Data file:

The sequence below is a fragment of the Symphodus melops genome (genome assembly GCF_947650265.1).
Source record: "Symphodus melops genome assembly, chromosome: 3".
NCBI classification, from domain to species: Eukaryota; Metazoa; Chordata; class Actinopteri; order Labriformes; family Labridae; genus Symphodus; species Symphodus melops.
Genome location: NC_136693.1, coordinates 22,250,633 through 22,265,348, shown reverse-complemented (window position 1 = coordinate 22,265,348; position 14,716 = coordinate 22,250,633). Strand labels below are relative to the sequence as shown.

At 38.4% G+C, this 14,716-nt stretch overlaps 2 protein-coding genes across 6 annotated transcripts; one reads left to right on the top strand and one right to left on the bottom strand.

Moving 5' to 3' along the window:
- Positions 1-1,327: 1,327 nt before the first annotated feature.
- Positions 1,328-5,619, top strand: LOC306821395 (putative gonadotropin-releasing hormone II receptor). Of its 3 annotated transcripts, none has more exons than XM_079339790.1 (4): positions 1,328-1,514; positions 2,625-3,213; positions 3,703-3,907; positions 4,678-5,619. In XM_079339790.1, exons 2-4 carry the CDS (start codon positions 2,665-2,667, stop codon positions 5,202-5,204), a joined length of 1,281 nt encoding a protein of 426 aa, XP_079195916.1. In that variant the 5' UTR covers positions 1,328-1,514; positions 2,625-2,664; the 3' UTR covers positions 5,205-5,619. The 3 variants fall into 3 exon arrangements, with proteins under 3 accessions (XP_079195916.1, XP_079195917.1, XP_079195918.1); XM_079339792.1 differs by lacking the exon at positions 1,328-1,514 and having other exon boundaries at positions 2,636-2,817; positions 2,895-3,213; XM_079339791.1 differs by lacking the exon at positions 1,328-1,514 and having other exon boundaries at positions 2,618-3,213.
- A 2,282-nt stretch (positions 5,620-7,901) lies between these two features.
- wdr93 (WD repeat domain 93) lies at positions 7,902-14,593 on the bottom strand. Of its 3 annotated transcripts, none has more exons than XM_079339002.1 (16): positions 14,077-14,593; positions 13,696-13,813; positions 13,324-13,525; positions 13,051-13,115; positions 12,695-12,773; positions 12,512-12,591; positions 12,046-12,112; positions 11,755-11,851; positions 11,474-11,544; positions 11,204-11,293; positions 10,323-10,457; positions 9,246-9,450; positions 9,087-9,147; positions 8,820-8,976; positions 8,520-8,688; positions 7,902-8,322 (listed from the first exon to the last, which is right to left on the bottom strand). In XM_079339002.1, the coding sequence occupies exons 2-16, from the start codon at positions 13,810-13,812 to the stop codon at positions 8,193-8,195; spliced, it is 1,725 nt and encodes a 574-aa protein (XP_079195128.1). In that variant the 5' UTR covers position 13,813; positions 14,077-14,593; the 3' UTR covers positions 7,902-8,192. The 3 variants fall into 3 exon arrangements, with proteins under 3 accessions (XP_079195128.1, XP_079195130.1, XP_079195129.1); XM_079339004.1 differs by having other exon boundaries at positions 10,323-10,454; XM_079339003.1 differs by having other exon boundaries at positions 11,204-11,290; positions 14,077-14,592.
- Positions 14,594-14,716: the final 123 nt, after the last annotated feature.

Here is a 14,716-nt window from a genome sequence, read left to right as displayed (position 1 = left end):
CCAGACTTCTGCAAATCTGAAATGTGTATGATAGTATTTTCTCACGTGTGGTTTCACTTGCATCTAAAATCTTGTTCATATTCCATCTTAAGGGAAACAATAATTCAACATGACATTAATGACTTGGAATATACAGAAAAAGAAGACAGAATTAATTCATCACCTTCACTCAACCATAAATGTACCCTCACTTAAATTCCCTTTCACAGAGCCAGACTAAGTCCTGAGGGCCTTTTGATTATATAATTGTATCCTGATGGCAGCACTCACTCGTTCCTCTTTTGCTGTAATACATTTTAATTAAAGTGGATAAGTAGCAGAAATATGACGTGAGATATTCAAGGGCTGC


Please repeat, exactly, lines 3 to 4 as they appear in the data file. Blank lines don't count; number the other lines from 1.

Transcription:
NCBI classification, from domain to species: Eukaryota; Metazoa; Chordata; class Actinopteri; order Labriformes; family Labridae; genus Symphodus; species Symphodus melops.
Genome location: NC_136693.1, coordinates 22,250,633 through 22,265,348, shown reverse-complemented (window position 1 = coordinate 22,265,348; position 14,716 = coordinate 22,250,633). Strand labels below are relative to the sequence as shown.